I believe 7T did a fairly thorough analysis on this which would be good to see here again.

      • Posted 30/09/2013 at 12:18 pm | Permalink |

        From what I have been told, the NTD cost is part of the FTTP customer connect cost/demand drop cost, detailed here as currently averaging about $1,100:

        http://delimiter.com.au/2013/09/27/leak-shows-coalitions-nbn-costings-wrong/

        If it costs $100, then it’s not a big deal. But personally, I suspect Hackett’s right and the things are costing a great deal more. Alcatel-Lucent isn’t Billion or Netgear, and Hackett’s right, there’s a lot of redundancy built in here. I wouldn’t be surprised if the NTUs were costing $500 or $600 — way more than any retail customer would themselves want to pay for something that should just be a gateway to the fibre, as normal ADSL models are to the copper.

        • Posted 30/09/2013 at 12:31 pm | Permalink |

          @Renai

          I don’t see how it’s possible for the NTD to be costing that much. Which is why my argument against removing it makes sense. If it does, then it definitely has merit. But as far as I understand, Alcatel’s contract with NBNCo. amounts to about $1.5 billion for GPON equipment. One has to assume that includes the NTD. In that case, there’s no way the NTDs could cost any more than $100-150 each.

          It also makes sense. The NTD is not a complicated piece of kit. It is a fibre converter, a VLAN tag reader and a POTS emulator. You can buy them for $100 retail in the US. And bulk from AL they’d be a lot cheaper.

          I don’t know where people get this idea they’re enterprise level switches just because they’re from AL?….it’s CPE with a lifespan increase.

          • Posted 30/09/2013 at 12:39 pm | Permalink |

            http://delimiter.com.au/2010/06/24/alcatel-lucent-wins-up-1-5-billion-nbn-contract/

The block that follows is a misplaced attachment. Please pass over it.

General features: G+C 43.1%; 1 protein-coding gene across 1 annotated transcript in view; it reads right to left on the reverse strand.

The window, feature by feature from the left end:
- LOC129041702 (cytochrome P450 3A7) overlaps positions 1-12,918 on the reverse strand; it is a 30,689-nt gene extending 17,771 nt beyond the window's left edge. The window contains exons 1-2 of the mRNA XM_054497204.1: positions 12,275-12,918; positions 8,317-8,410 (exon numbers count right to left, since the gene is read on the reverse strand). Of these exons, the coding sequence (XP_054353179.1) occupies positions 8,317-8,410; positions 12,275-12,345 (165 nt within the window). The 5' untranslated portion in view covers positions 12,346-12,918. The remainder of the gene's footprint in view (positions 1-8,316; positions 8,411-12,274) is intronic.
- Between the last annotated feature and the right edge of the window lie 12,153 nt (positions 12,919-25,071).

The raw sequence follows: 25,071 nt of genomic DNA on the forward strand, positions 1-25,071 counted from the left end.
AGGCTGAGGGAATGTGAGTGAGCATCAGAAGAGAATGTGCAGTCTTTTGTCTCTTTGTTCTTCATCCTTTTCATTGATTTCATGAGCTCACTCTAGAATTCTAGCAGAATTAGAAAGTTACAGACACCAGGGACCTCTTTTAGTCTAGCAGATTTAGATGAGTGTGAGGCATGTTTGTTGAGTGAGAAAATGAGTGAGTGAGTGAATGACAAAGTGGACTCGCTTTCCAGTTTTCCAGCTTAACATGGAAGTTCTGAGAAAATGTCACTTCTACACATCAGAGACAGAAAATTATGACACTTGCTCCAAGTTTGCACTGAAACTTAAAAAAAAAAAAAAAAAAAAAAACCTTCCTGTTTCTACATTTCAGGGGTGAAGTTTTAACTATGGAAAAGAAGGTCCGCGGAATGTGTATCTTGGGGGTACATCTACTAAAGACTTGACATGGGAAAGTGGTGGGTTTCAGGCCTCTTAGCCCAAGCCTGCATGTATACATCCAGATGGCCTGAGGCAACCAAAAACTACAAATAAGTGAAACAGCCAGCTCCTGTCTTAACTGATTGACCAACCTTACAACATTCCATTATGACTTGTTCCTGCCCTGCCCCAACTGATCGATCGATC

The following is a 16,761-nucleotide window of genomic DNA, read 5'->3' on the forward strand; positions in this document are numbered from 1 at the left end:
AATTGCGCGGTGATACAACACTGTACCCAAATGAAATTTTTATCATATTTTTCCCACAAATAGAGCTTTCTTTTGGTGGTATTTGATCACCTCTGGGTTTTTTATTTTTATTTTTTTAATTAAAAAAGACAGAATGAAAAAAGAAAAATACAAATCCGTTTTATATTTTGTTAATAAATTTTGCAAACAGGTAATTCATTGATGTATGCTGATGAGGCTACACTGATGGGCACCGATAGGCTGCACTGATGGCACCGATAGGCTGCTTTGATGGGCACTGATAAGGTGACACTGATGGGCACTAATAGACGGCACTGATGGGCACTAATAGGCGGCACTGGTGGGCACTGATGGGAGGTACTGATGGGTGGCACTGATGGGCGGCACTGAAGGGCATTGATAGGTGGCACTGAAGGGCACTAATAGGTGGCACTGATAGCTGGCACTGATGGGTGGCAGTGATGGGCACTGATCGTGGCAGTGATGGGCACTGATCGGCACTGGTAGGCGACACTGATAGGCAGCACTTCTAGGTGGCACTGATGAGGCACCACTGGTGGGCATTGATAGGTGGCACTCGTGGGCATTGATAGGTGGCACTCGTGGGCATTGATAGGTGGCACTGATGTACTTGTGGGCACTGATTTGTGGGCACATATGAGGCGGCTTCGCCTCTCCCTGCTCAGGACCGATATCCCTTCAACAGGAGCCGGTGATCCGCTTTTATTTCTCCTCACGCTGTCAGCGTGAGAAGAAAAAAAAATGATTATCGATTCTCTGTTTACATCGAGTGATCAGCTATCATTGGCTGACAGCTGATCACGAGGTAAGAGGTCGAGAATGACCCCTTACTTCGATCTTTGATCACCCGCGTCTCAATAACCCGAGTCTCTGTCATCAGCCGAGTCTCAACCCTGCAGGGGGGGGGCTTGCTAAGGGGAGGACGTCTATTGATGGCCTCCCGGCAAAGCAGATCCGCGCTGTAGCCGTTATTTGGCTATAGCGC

“Other GPON equipment suppliers will also be engaged once NBN Co achieves “full rollout scale”, according to the executive. “The contract with Alcatel-Lucent allows NBN Co to purchase what it needs when it needs it, and allows NBN Co to engage other suppliers at a later date of our choosing,” he said.”

            I’m sorry, but you can’t extrapolate per-NTU numbers from the Alcatel-Lucent contract when NBN Co acknowledged that the contract is the not full extent of the network equipment it will need. In addition, the actual break-up of the different network components from that contract was never published.

            “One has to assume that includes the NTD. In that case, there’s no way the NTDs could cost any more than $100-150 each. It also makes sense. The NTD is not a complicated piece of kit. It is a fibre converter, a VLAN tag reader and a POTS emulator. You can buy them for $100 retail in the US. And bulk from AL they’d be a lot cheaper.”

            Hackett’s point is that the NTU is a lot more complex than that and a lot more complex than it needs to be, and I agree. In addition, I have to say, mate, that there is just no way Alcatel-Lucent is charging NBN Co $150 for a device this complex. I’m sorry, but that is just not possible. That’s the same price you’d pay for a Billion ADSL router. The NBN Co NTU is more complex than that, and it comes from Alcatel-Lucent, who are known for paying through the nose.

            • Posted 30/09/2013 at 12:40 pm | Permalink |

              Plus, it’s not just the NTU — have you seen the rest of the gear NBN is rolling out?

              http://4.bp.blogspot.com/-wO4pkEiOJm0/UV1wKE4bQ_I/AAAAAAAACEo/Hkd8eMUljt8/s1600/NTU.JPG

              I just can’t understand why they’re doing it this way.

              • Posted 30/09/2013 at 12:57 pm | Permalink |

                Well, there is the NTD, a wall plate for the fibre cable (my installation doesn’t have this) and the power supply/battery unit. Replace the battery with a wall wart and there is not much else left to remove.